The customer service channel selection is the right one since it is a mix of all the traditional ones and more. Customers can chat live with a customer care agent for personalization just like in person. Using a virtual service request is as convenient as contacting a company by telephone or email. Compared to its predecessors, though, it is a lot faster and cheaper.
By offering live chat support, you can provide synchronous and asynchronous support, so it is disruptive. It is possible to engage in real-time, ongoing conversations with live chat. Live chat allows customers from different time zones to report an issue at any time, regardless of the business’s working hours. Engagement is on-demand, and correspondence can be asynchronous.
Live chat capabilities allow businesses to communicate with customers in an audio and visual manner. Due to their ability to understand customers’ context, modern live chat tools are more accurate.
Self-service content provides customer service
In the past, we have viewed customer service as a volatile business requirement. Nevertheless, customers, today expect more than just instant, friendly, and accurate service.
Providing self-service gives you an edge over your competitors. In this way, customers are empowered to find explanations at their own pace. Self-service customer support is provided through chatbots, FAQs, product guides, knowledge base articles, video tutorials, etc. In today’s global economy, many customers find self-service liberating because they can use it when and how they want.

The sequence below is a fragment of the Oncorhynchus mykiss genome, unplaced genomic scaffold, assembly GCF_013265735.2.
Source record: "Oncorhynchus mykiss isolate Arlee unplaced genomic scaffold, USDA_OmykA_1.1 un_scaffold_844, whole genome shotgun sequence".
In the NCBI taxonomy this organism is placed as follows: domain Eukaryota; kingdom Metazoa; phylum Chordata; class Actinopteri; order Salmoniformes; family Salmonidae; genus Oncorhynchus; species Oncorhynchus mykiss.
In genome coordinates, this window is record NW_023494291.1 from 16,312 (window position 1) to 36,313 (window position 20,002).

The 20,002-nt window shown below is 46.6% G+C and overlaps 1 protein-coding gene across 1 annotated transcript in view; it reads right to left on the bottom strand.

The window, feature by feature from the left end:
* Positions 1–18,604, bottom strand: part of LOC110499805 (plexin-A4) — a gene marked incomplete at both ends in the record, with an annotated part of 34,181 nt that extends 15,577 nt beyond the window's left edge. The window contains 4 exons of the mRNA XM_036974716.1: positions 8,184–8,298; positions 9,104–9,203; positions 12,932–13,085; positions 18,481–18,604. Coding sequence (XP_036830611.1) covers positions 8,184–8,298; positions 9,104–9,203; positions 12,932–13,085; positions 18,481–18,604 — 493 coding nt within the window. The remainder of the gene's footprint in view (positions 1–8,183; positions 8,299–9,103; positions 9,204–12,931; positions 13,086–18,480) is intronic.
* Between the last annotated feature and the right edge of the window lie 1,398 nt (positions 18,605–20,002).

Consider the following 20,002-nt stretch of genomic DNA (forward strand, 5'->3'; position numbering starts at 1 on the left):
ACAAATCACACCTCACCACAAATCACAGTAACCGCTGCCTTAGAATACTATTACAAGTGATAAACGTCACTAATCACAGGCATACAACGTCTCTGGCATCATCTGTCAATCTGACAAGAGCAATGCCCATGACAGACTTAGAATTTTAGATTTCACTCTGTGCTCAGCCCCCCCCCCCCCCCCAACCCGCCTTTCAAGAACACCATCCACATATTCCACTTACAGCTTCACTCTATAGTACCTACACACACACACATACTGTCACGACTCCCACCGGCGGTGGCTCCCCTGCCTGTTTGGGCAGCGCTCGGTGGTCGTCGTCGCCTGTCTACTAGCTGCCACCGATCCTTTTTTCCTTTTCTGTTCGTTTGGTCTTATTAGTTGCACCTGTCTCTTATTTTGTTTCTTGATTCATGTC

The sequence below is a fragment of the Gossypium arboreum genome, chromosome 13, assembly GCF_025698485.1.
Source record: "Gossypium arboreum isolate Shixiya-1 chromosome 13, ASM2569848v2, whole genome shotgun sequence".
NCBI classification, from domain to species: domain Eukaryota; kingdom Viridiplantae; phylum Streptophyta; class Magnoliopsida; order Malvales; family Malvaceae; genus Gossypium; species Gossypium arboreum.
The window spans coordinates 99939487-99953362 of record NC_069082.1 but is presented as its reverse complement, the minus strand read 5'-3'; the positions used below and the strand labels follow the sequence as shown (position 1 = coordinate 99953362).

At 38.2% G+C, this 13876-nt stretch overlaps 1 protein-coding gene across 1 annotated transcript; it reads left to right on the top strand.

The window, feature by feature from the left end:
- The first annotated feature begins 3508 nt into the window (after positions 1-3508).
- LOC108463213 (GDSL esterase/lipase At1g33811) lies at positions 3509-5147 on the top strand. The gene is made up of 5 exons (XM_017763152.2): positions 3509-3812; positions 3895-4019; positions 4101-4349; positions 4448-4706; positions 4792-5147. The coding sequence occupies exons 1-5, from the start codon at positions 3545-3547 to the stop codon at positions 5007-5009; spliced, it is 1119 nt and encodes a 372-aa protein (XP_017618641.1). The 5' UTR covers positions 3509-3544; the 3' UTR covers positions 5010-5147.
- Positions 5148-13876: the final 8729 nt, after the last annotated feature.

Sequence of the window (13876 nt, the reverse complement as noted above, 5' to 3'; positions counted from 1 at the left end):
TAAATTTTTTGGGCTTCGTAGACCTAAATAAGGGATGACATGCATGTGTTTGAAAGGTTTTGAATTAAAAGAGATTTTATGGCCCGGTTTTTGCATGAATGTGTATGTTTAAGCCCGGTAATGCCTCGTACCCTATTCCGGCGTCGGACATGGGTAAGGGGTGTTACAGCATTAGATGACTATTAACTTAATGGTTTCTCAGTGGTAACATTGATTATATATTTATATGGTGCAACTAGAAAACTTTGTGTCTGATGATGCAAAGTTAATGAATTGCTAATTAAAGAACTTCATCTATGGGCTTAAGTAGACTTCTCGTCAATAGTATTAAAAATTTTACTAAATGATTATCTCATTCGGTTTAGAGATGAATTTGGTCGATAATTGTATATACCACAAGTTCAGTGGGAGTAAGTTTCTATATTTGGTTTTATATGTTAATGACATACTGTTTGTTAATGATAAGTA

Self-service customer support is only available through live chat. The chat widget allows customers to search for answers to their questions or initiate a conversation if they wish and receive a response in real-time.
Service via communities and forums
Community channels are driven by users. Investing in this type of customer service allows businesses to have a very low overhead cost since it almost requires no staff to manage community and forum posts. It is necessary for a business to first be able to build a following and community around its brand for this to be possible.
This type of customer service has an arbitrary response time because it depends on how active members are in the community. Among its customers and members who come to look for solutions to their problems, moderators can influence engagement. The quality and speed of service in forums and communities are largely beyond a brand’s control.
A community-like following around your brand that can self-regulate is great for your business if you have (or, wish to create) great customer service through communities and forums. A majority of B2B businesses with peer assessment and collaboration as their target market will benefit from it.
The types of customer service available to your business are all listed above. If you want to ensure that your business survives as long as possible, you should provide excellent customer service by combining speed, convenience, personalization, and self-service. Including all of this in your customer service does not need to break the bank. Take a look at live chat – it’s cost-effective, offers the best of both worlds, and gives you the flexibility to scale up or down as your business grows.